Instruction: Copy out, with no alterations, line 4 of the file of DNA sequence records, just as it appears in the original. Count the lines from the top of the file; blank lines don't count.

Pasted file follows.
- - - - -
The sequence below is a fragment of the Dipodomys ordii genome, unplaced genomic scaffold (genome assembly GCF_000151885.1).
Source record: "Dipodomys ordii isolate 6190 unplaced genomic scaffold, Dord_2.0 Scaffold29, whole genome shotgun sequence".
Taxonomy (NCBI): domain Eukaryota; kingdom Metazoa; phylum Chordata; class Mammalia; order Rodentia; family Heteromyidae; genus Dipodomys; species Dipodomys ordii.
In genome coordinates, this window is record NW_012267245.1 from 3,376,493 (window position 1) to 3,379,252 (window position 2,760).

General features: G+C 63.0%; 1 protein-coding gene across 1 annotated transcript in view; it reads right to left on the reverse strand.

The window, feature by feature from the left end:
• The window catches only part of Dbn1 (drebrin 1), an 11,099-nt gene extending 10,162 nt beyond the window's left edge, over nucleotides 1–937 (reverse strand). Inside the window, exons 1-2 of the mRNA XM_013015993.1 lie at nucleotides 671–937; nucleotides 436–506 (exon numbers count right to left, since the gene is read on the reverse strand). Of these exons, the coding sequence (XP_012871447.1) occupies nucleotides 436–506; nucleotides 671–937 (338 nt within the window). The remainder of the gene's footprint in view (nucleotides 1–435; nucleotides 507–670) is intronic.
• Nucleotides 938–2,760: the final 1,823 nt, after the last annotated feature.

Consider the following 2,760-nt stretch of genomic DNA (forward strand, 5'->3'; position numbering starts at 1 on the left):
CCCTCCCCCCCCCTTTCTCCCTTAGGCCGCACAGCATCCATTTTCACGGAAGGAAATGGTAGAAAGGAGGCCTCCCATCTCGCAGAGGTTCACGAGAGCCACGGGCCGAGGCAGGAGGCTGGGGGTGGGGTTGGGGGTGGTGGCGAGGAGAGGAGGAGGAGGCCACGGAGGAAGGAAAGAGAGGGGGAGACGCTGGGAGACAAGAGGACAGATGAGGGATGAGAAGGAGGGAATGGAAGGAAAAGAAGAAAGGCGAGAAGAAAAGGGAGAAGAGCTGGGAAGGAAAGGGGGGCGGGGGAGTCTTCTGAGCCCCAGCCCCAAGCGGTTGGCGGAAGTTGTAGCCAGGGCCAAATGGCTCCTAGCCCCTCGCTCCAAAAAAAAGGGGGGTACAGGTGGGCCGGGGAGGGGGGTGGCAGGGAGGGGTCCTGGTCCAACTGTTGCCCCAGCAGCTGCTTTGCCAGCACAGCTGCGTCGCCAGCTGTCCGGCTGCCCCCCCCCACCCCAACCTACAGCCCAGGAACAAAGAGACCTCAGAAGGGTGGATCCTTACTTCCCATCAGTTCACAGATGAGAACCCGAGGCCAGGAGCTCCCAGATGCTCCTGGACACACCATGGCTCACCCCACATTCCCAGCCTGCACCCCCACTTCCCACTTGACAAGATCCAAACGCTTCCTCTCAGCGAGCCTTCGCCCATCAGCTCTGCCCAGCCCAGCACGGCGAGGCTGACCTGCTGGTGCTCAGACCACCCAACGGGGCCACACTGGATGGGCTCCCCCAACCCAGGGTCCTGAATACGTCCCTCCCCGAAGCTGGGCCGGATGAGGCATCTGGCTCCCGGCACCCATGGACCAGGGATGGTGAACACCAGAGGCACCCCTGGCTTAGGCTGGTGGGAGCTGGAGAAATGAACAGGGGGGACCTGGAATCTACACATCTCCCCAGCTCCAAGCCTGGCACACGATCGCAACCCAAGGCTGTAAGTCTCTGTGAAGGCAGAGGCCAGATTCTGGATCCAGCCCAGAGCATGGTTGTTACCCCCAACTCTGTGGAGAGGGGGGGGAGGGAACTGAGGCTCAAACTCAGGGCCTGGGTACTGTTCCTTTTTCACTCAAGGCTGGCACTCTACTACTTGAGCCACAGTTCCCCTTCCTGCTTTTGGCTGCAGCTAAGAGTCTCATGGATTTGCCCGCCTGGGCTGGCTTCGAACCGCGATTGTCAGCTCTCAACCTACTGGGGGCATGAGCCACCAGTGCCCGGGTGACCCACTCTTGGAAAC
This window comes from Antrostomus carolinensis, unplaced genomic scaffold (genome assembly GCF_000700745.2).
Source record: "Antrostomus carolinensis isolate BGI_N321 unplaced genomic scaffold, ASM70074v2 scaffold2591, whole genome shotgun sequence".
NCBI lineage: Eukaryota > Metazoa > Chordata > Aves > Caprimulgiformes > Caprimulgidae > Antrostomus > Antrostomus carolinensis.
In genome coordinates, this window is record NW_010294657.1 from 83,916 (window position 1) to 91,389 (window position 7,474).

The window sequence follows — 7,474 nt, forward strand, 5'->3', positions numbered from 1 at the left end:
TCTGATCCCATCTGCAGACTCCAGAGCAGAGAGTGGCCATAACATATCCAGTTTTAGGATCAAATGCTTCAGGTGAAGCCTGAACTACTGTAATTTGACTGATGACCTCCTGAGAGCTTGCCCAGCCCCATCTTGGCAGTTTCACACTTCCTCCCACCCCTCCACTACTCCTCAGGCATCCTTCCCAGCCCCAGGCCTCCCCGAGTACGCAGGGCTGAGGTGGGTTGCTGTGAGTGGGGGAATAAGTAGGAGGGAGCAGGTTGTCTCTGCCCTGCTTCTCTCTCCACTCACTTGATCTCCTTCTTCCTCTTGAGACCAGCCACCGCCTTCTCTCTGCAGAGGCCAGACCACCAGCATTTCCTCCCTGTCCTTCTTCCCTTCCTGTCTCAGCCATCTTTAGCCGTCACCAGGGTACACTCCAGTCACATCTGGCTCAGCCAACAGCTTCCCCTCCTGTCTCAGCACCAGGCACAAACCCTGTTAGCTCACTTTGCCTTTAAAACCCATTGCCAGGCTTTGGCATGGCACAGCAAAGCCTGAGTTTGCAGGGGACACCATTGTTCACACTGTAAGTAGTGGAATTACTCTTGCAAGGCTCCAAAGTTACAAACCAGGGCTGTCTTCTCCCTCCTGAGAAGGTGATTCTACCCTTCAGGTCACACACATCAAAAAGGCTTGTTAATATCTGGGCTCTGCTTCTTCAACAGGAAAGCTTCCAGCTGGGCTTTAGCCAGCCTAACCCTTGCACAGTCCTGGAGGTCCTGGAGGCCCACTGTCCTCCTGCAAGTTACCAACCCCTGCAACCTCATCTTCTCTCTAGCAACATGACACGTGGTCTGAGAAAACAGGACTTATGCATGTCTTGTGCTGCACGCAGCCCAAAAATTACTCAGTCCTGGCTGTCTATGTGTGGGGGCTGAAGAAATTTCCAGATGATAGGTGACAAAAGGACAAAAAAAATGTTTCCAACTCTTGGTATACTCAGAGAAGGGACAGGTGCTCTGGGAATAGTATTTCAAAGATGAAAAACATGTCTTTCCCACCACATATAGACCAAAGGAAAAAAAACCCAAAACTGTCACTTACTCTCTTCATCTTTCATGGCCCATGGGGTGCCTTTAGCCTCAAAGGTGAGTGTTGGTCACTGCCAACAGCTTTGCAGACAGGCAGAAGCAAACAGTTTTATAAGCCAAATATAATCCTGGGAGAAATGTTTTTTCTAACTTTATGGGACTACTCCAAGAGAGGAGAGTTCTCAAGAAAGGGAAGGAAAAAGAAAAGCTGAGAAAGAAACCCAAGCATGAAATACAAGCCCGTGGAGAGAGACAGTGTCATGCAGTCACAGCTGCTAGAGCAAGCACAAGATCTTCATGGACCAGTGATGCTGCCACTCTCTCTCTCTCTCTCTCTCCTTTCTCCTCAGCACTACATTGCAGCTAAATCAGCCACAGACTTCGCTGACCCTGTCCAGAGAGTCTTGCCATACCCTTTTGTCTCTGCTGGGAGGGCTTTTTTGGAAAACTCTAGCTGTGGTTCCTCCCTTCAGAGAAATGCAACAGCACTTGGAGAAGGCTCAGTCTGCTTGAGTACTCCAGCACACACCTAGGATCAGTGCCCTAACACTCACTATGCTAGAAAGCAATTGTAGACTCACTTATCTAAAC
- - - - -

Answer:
In genome coordinates, this window is record NW_012267245.1 from 3,376,493 (window position 1) to 3,379,252 (window position 2,760).